Finally, let’s conservatively assume that a private buyer would pay ~8x FCF for this business. That gets us ~$400M in shareholder value or $6.45/share (200% upside).

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Brandon Beylo

Value Investor

Brandon has been a professional investor focusing on value for over 13 years, spending his time in small to micro-cap companies, spin-offs, SPACs, and deep value liquidation situations. Over time, he’s developed a deeper understanding for what deep-value investing actually means, and refined his philosophy to include any business trading at a wild discount to what he thinks its worth in 3-5 years.

Brandon has a tenacious passion for investing, broad-based learning, and business. He previously worked for several leading investment firms before joining the team at Macro Ops. He lives by the famous Munger mantra of trying to get a little smarter each day.


Investing & Personal Finance

AK is the founder of Macro Ops and the host of Fallible.

He started out in corporate economics for a Fortune 50 company before moving to a long/short equity investment firm.

With Macro Ops focused primarily on institutional clients, AK moved to servicing new investors just starting their journey. He takes the professional research and education produced at Macro Ops and breaks it down for beginners. The goal is to help clients find the best solution for their investing needs through effective education.

Tyler Kling

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Former trade desk manager at $100+ million family office where he oversaw multiple traders and helped develop cutting edge quantitative strategies in the derivatives market.

He worked as a consultant to the family office’s in-house fund of funds in the areas of portfolio manager evaluation and capital allocation.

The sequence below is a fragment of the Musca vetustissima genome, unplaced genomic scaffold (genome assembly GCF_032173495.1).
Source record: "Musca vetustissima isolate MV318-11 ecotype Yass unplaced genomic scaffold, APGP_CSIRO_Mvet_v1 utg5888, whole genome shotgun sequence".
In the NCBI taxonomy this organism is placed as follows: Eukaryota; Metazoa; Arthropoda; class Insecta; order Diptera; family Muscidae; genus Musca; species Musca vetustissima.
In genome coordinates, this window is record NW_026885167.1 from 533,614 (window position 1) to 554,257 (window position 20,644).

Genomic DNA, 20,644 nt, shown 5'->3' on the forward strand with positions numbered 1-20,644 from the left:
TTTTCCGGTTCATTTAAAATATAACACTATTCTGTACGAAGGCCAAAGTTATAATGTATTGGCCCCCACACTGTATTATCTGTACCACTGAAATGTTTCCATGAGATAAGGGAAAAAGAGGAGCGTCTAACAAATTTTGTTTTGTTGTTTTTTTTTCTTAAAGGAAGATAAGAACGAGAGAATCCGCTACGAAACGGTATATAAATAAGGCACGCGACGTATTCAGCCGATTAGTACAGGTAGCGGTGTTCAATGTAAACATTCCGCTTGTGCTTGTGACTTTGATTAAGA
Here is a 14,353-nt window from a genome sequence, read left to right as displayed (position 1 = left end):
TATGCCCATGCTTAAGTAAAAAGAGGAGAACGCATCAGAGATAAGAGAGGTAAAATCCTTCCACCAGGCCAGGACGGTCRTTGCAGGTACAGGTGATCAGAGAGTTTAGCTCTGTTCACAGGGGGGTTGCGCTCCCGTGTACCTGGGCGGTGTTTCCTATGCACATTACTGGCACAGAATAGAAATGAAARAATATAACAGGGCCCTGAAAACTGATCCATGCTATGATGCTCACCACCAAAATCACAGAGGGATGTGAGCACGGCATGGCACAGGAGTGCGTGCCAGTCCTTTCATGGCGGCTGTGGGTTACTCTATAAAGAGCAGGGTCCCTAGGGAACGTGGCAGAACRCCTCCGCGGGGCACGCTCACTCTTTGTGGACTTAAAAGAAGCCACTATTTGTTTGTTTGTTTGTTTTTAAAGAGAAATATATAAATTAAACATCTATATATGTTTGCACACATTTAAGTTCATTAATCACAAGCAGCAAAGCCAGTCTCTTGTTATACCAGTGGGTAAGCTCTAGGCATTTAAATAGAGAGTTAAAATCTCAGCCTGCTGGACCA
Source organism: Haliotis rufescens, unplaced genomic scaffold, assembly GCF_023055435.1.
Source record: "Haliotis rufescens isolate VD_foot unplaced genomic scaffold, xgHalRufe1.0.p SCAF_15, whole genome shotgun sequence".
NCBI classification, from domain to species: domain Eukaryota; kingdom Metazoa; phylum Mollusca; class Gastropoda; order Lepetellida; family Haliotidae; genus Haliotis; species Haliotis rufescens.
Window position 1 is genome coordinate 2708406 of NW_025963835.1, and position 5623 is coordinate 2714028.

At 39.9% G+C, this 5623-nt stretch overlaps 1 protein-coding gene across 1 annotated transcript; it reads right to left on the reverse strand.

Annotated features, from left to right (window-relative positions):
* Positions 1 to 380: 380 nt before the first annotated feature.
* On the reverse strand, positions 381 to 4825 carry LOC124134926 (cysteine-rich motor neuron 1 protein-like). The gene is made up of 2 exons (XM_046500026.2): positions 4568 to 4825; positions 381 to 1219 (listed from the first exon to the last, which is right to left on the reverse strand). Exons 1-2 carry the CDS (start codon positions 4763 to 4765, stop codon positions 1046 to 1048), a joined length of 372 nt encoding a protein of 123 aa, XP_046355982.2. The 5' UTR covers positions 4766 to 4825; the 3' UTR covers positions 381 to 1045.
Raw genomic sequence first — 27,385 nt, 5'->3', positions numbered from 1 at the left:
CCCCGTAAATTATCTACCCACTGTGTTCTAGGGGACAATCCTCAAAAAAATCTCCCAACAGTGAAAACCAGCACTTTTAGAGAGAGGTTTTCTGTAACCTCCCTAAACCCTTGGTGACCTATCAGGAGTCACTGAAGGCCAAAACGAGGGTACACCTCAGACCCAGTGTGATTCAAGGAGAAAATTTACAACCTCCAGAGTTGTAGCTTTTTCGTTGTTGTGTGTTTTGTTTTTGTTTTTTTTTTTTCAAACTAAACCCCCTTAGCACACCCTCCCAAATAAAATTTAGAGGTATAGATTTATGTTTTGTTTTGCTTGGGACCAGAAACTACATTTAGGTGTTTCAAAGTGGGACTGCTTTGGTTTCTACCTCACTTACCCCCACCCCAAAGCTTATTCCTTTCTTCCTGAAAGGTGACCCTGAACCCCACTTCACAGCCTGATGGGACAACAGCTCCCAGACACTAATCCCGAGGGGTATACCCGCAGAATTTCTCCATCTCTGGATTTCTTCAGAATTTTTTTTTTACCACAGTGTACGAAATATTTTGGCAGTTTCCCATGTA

Certified in Quantitative Finance from the Fitch Learning Center in London, England where he studied under famous quants such as Paul Wilmott.

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Founder and head macro trader at Macro Ops. Alex joined the US Marine Corps on his 18th birthday just one month after the 9/11 terrorist attacks. He subsequently spent a decade in the military. Serving in various capacities from scout sniper to interrogator and counterintelligence specialist. Following his military service, he worked as a contract intelligence professional for a number of US agencies (from the DIA to FBI) with a focus on counterintelligence and terrorist financing. He also spent time consulting for a tech company that specialized in building analytic software for finance and intelligence analysis.

After leaving the field of intelligence he went to work at a global macro hedge fund. He’s been professionally involved in markets since 2005, has consulted with a number of the leading names in the hedge fund space, and now manages his own family office while running Macro Ops. He’s published over 300 white papers on complex financial and macroeconomic topics, writes regularly about investment/market trends, and frequently speaks at conferences on trading and investing.

Macro Ops is a market research firm geared toward professional and experienced retail traders and investors. Macro Ops’ research has been featured in Forbes, Marketwatch, Business Insider, and Real Vision as well as a number of other leading publications.